Two aircraft that one does not often see in the same photo would be the VC-137 and the Commonwealth Skyranger. Taken at the Renton Airport/Boeing plant in the summer of 1962, VC-137, “SAM 2600”, is undergoing finishing touches before it is delivered to the Air Force for the use of President Kennedy. This photo illustrates the classic adage of “I seen ’em come, I seen ’em go” by virtue of the fact that while SAM 2600 is now retired to the Air Force Museum, the Skyranger (N90682, built in 1946) is still registered and flying today. Really, about the only thing that shows this photo was not taken in recent times are the vintage automobiles.
A salute to the forerunner of the world’s most famous bomber. Most of the photos taken of the 299 are well known, but here at Jivebomber’s you not only get to see them again, but in many cases, they are original 1935 photographs from long-discarded Boeing archives. Enjoy.
The Seattle Star of July 17, 1935, tells us that Boeing’s “Mystery Bomber” had rolled out the factory door only the day before.
The 299 being ogled by appreciative onlookers at Boeing Field. Another famous product of that company can be seen in the hangar – the P-26.
The 299 takes to the skies.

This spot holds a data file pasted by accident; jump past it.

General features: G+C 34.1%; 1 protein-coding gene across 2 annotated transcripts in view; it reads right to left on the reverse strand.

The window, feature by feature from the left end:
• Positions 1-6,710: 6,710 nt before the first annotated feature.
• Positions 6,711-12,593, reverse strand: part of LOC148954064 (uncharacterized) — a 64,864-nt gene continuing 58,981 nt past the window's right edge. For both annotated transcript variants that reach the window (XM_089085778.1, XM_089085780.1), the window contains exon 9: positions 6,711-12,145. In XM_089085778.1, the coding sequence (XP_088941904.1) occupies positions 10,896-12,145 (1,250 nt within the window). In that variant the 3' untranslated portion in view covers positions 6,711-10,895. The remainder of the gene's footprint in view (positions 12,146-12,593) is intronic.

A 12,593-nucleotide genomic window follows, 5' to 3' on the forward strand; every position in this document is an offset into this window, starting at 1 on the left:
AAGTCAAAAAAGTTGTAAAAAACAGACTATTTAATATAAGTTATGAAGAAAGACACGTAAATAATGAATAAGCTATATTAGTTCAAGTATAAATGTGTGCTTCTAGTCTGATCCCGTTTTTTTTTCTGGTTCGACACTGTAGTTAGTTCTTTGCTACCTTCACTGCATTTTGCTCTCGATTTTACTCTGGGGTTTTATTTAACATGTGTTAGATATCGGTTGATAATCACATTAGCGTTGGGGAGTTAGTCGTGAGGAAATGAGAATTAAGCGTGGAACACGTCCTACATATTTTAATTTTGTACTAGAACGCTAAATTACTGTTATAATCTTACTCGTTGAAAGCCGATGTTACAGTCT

Artist’s conception of the Model 299 over Wright Field, Ohio.
The Stinson L-1 Vigilant seen here has had a long and interesting life. Delivered to the Air Corps in 1941, 40-3012 served all over the United States before being purchased at the war’s end by legendary Hollywood pilot, Paul Mantz. After decades of work as a camera plane, this airworthy craft now resides in the Fantasy of Flight museum in Florida. This photo shows the plane shortly after its sale to Mantz. The aircraft had last been assigned to the Air Transport Command (ATC) division in Alaska (that is the difficult to see totem pole insignia below the cockpit).
This L-1 was a rare bird. Built as 41-18912 for the Army Air Force, it was equipped with floats and redesignated the L-1F. Only a handful were so converted.
Carl Ben Eielson earned his wings during World War I with the Army Air Service, became a post-war barnstormer, then headed north to Alaska and began making a name for himself. He flew the mail to remote towns where only dog sleds had gone before, started an airline, became a polar explorer, and made the first flight over the North Pole from Alaska to Norway. He died on a rescue mission in 1929, but his legacy lives on (Eielson Air Force Base, Alaska, is named in his honor).